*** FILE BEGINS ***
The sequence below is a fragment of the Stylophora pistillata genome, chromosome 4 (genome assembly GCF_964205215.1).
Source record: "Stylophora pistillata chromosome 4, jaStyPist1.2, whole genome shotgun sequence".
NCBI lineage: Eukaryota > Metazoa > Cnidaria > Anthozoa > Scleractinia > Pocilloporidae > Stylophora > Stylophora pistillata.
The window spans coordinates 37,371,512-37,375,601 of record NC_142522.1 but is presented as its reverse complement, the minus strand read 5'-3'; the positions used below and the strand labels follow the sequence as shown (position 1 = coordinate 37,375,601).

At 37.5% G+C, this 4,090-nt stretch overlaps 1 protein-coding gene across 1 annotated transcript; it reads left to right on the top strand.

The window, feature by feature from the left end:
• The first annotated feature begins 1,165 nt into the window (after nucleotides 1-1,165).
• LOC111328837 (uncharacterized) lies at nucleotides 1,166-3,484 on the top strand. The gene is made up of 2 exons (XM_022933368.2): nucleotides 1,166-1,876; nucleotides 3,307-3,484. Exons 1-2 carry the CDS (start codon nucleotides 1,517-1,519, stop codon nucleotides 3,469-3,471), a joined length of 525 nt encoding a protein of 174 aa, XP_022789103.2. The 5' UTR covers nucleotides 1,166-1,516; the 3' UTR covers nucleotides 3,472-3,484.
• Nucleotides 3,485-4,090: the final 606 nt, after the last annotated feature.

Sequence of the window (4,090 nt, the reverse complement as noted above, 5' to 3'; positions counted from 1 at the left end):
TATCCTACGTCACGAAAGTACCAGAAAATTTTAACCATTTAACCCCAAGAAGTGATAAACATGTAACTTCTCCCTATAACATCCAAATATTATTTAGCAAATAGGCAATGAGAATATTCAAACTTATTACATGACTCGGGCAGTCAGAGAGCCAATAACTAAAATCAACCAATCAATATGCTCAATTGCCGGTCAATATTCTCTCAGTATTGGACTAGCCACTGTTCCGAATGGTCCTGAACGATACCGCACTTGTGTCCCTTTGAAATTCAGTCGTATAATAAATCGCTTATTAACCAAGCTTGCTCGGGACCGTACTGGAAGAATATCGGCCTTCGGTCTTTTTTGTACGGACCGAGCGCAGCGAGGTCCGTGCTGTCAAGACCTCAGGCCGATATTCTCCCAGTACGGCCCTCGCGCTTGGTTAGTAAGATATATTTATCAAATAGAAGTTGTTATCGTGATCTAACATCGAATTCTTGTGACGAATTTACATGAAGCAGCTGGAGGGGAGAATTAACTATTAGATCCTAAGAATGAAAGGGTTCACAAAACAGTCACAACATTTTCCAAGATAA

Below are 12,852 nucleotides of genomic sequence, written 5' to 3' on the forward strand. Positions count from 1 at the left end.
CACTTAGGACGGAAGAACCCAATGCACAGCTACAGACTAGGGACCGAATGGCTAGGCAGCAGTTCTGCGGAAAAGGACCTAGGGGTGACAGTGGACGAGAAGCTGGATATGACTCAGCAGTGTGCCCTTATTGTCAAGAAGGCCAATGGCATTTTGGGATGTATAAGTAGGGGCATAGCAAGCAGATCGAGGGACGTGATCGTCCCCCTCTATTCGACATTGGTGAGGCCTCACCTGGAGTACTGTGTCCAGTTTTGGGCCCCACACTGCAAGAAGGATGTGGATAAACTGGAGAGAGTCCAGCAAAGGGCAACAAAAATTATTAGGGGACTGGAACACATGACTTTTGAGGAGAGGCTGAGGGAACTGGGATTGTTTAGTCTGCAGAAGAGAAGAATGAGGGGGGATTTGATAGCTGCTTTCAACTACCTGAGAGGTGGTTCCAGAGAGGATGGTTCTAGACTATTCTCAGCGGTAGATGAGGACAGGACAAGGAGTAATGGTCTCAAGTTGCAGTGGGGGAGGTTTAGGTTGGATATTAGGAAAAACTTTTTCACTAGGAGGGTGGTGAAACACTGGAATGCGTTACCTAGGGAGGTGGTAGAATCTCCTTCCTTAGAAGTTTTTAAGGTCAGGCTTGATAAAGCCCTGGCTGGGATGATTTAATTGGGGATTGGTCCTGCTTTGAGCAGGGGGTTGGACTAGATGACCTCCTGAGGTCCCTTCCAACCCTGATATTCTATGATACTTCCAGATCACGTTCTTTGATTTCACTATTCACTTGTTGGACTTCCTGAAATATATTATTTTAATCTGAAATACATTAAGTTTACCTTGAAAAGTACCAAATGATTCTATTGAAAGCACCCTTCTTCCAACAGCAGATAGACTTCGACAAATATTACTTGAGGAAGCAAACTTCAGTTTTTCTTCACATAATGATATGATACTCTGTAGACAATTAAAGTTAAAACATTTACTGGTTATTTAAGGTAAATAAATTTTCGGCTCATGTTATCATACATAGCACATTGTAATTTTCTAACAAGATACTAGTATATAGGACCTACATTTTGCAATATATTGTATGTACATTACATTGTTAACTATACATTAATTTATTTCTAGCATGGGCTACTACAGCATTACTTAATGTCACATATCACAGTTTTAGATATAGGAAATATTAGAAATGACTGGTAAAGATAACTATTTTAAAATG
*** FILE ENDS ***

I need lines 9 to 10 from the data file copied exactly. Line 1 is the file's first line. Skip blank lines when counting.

• Nucleotides 3,485-4,090: the final 606 nt, after the last annotated feature.

Sequence of the window (4,090 nt, the reverse complement as noted above, 5' to 3'; positions counted from 1 at the left end):